For the sheet mask, I tried Amorepacific Moisture Bound Intensive Serum Masque, ($90, us.amorepacific.com). It was much thicker than most sheet masks I’ve used, but that meant it stayed on easily. And although it wasn’t dripping in serum like most, the tight seal made my skin feel tighter and plumper after removing. I also tried Skinfood Hydro Fitting Snail Mask Sheet ($13, sokoglam.com), which was incredibly moisturizing and plumping. Although this was packed with wet serum, it didn’t drip and absorbed fairly quickly.
If essences are the heart of the Korean skin care routine, sheet masks are the soul. All you have to do is put one on and chill for 15-20 minutes (and probably take a selfie). Sheet masks provide you with a quiet, meditative, and skin-nourishing ritual that imparts maximum treatment to your skin. Use one at least once or twice a week or every single day if you’d like!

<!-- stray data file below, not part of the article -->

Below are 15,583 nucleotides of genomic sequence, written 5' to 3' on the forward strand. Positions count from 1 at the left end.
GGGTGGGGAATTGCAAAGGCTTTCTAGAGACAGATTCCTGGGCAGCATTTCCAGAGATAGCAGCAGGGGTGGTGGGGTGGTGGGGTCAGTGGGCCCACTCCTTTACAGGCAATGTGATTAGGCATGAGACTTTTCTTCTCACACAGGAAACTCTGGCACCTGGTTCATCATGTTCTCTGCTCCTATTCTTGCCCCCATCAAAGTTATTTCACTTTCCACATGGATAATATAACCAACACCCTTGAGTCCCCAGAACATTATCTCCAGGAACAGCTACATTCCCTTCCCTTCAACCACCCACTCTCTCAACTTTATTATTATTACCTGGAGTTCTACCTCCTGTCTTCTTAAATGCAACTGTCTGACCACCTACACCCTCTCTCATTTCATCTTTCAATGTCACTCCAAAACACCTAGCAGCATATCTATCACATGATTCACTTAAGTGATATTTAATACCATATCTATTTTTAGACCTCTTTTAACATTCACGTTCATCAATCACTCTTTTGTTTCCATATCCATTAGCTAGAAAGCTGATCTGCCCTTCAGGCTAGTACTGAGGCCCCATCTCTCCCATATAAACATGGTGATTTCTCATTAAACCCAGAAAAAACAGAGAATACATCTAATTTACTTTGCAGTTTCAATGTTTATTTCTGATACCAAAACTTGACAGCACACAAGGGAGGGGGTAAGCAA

Step Eight: Eye Cream
EYE CREAM - The skin around your eyes is thinner and more easily dehydrated, so it should be treated with a cream specifically formulated to protect, nourish, brighten or de-puff.
Purpose: Depending on the eye cream you choose, this could focus on everything from fine lines to dark circles. Basically, if you have any undereye concerns, there’s a cream for it.
My Experience: In a light patting motion, I applied Erborian Gineng Infusion Total Eye ($36, usa.erborian.com) every night. This particular eye product was a creamy texture that absorbed quickly. So I didn't have to do any rough rubbing to get the cream to sink in. “When you’re pulling and tugging at the area, it causes premature wrinkles,” explains Cho. During my regular routine, I’ll apply an eye cream about two times a week. But I saw my dark circles and puffiness diminish by using this every night. I also applied it during the day a couple times, and this product was great to wear under makeup without smearing my concealer.